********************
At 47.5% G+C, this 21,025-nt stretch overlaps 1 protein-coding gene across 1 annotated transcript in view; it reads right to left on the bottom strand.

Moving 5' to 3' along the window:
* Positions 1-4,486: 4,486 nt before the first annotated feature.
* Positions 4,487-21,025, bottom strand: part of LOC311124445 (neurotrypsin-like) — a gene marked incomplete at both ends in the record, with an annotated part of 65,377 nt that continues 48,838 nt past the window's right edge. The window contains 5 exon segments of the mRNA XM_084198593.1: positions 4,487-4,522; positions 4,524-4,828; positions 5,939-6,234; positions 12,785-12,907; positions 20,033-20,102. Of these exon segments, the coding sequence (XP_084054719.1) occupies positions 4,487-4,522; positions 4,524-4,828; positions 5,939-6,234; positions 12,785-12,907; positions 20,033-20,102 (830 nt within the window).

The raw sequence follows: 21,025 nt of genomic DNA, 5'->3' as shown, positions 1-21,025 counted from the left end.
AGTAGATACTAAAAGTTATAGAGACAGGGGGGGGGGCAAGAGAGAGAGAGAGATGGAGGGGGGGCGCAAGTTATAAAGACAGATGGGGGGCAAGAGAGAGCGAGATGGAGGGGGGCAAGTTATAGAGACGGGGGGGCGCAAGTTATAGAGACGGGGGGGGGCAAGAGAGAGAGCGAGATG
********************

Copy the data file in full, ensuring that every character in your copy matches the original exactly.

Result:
At 47.5% G+C, this 21,025-nt stretch overlaps 1 protein-coding gene across 1 annotated transcript in view; it reads right to left on the bottom strand.

Moving 5' to 3' along the window:
* Positions 1-4,486: 4,486 nt before the first annotated feature.
* Positions 4,487-21,025, bottom strand: part of LOC311124445 (neurotrypsin-like) — a gene marked incomplete at both ends in the record, with an annotated part of 65,377 nt that continues 48,838 nt past the window's right edge. The window contains 5 exon segments of the mRNA XM_084198593.1: positions 4,487-4,522; positions 4,524-4,828; positions 5,939-6,234; positions 12,785-12,907; positions 20,033-20,102. Of these exon segments, the coding sequence (XP_084054719.1) occupies positions 4,487-4,522; positions 4,524-4,828; positions 5,939-6,234; positions 12,785-12,907; positions 20,033-20,102 (830 nt within the window).

The raw sequence follows: 21,025 nt of genomic DNA, 5'->3' as shown, positions 1-21,025 counted from the left end.
AGTAGATACTAAAAGTTATAGAGACAGGGGGGGGGGCAAGAGAGAGAGAGAGATGGAGGGGGGGCGCAAGTTATAAAGACAGATGGGGGGCAAGAGAGAGCGAGATGGAGGGGGGCAAGTTATAGAGACGGGGGGGCGCAAGTTATAGAGACGGGGGGGGGCAAGAGAGAGAGCGAGATG